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Saturday, October 24, 2020  Spokane, Washington  Est. May 19, 1883
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Tracking heredity: Family health history matters

Do you really know your family health history, or are you guessing when the doctor asks? With the upcoming holidays, take a moment to ask relatives about past conditions – from diabetes and cancer to heart issues. Write it down, tell your physician, and act on what you can do to reduce risk factors.

House call: Navigating the supplements road

Long gone are the days when your nutritional supplement choices were limited to Flintstones for the kids and One-a-Day for yourself. There are multivitamins formulated for men, for women, and for seniors. There are individual supplements like vitamin C, niacin, lysine and fish oil. In addition to good old tablets, there are chewable supplements, gelcaps, gummy supplements, and liquid supplements. Some are reasonably priced and some are downright exorbitant.

Mayo expert on pediatric appendicitis treatment

A recent study published in JAMA Surgery suggests when chosen by the family, nonoperative management is an effective treatment strategy for children with uncomplicated acute appendicitis.

Insect bites can do much more than bug you

Bug bites are an itchy nuisance, but they are also potentially life threatening – especially for people with damaged immune systems, children and the elderly. This is not just a problem in other countries where there is malaria. Mosquitoes here in the Northwest can carry West Nile virus, western equine encephalitis and St. Louis encephalitis. All of these can cause brain swelling, confusion and fevers. Additional diseases carried by mosquitoes in other regions of the United States include eastern equine encephalitis, California encephalitis and (rarely) malaria. In Yosemite Valley in California, you also need to protect yourself from flea bites, which can carry the bubonic plague.

Why do children die? New Idaho team searches for links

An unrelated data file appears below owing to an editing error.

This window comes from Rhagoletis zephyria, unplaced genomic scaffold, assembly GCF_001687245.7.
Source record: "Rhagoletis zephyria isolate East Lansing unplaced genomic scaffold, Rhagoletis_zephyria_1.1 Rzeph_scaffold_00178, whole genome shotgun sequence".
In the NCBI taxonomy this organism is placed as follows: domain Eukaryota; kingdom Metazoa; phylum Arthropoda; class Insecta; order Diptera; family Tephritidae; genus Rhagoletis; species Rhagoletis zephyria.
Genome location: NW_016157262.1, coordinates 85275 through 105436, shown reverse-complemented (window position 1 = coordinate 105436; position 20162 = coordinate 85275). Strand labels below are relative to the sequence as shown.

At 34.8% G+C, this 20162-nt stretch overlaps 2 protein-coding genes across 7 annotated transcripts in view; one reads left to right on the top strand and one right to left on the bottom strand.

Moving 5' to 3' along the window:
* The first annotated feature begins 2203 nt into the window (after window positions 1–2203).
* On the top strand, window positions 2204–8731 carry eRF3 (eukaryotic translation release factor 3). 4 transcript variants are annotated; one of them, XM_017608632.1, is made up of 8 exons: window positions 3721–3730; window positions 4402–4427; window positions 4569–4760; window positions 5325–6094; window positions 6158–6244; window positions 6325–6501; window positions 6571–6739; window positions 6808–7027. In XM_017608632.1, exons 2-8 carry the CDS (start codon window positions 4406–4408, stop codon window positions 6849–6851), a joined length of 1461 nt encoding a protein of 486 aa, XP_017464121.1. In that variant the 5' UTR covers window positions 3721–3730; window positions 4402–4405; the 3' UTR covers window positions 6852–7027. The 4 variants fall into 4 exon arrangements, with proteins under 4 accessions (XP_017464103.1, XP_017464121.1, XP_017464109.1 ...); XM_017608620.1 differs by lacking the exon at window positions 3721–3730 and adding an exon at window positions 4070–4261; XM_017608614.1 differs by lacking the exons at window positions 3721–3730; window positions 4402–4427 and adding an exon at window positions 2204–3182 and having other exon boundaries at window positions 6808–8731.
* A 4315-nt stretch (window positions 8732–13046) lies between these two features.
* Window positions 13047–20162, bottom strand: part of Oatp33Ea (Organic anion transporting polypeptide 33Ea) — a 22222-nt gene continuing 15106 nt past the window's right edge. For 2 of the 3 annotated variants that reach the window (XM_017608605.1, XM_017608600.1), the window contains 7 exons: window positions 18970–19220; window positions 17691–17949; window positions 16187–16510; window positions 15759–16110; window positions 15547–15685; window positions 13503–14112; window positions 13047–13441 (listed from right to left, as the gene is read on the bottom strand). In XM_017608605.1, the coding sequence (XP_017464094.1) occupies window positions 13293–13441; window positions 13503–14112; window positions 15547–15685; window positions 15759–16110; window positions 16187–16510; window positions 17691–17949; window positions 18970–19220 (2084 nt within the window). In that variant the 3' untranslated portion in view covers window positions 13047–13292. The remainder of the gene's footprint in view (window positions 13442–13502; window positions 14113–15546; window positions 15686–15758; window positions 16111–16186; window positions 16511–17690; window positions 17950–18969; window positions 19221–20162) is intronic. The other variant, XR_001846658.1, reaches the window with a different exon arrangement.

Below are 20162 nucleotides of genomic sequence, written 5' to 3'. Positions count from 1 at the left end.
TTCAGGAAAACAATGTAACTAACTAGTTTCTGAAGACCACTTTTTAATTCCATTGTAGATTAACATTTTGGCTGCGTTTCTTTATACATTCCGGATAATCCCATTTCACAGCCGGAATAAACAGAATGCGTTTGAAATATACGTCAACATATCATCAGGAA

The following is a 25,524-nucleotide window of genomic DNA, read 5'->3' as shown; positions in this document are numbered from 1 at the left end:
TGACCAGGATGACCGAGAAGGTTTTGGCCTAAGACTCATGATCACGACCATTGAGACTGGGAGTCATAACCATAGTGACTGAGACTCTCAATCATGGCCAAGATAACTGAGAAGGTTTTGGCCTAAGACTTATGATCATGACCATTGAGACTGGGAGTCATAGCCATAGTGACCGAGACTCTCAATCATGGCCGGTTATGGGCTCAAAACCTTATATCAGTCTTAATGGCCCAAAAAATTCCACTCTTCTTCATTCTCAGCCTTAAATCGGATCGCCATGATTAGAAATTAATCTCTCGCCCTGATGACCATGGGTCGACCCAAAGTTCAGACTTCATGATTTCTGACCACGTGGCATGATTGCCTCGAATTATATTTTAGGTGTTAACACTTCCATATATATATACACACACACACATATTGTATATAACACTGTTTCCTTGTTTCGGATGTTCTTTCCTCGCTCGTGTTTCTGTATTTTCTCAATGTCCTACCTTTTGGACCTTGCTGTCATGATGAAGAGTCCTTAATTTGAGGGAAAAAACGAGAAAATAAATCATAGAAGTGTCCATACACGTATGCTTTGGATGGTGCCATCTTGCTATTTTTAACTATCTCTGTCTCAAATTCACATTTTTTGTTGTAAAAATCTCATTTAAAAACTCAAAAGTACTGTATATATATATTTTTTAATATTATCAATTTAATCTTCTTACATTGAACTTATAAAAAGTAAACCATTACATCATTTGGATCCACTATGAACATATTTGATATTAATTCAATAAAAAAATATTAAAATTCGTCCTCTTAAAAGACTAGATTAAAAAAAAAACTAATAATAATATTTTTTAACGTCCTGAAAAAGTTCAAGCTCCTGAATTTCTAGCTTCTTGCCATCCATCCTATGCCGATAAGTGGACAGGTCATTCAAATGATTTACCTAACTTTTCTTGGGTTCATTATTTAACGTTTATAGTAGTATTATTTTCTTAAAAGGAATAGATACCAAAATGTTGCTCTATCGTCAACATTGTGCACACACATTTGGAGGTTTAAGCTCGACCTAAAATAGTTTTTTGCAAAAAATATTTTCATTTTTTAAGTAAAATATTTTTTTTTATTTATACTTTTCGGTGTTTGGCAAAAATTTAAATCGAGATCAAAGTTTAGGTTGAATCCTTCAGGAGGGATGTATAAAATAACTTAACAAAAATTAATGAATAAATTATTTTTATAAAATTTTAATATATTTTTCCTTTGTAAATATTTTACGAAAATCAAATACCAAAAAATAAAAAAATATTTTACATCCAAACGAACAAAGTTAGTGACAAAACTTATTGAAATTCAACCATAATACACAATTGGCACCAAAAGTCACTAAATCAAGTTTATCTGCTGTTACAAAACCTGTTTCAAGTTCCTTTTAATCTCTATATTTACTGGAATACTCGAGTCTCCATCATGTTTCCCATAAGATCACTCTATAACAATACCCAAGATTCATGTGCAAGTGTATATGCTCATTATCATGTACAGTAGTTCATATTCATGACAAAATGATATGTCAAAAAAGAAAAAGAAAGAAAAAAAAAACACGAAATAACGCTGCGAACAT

BURLEY, Idaho – The death of any child warrants a closer look to search for ways to keep Idaho’s children safer. And there are many, the new Idaho Child Fatality Review Team concluded this spring.

Seeking solutions to allergy symptoms

Stuffy nose? Itchy eyes? Mucus going down the back of the throat? If you’re prone to wheezing, perhaps you’re experiencing a wheeze or two? Or three? Or four? Or maybe you’re just tired and miserable all the time at this time of year? Of course, you know what I’m talking about: allergies. They come with the season, just like mosquitoes and those pesky flies.

Help your kids get serious about playing healthy

Swimming, lacrosse, hockey, track, rock climbing, karate and volleyball are only a few of the sports your child could participate in this year. Whether your child is involved in an organized team sport or individual sport, takes P.E. at school or enjoys active play with friends on the weekend, you probably know that staying physically active is an important part of good health, and a great habit to develop in childhood. While keeping your child active, encourage some other healthy habits to go along with exercise.

Don’t enjoy the sun without the screen

Sunshine is one of the most enjoyable things about this time of year in Spokane. We had a beautiful, sunny day for Bloomsday. I have been out in my garden almost daily for the past month, and I can hardly wait for the outdoor pools to open. Although protecting yourself and your family from the skin damage the sun causes should be something to keep in mind all year long, you may be thinking about it more as the sunshine returns, making sure you have hats, umbrellas for days by the water and plenty of sunscreen. I go through my cupboard to pitch the expired containers of sunscreen and stock up on what we will need for the coming summer days. When I talk with patients about sun protection, they want to know which sunscreen to buy. Answering this question is easier if I first explain how the sun damages your skin.

Course of action to stop diabetes

Toni Pille lives on a 40-acre farm in Espanola, north of Medical Lake, where she and her husband raise sheep, cut hay and eat local: potatoes they grow, meat from the farmer around the corner. She’s a “from-scratch cook” who’s never been interested in preparing one meal for herself and another for her husband, she said. And she’d “fought the weight battle” all her life,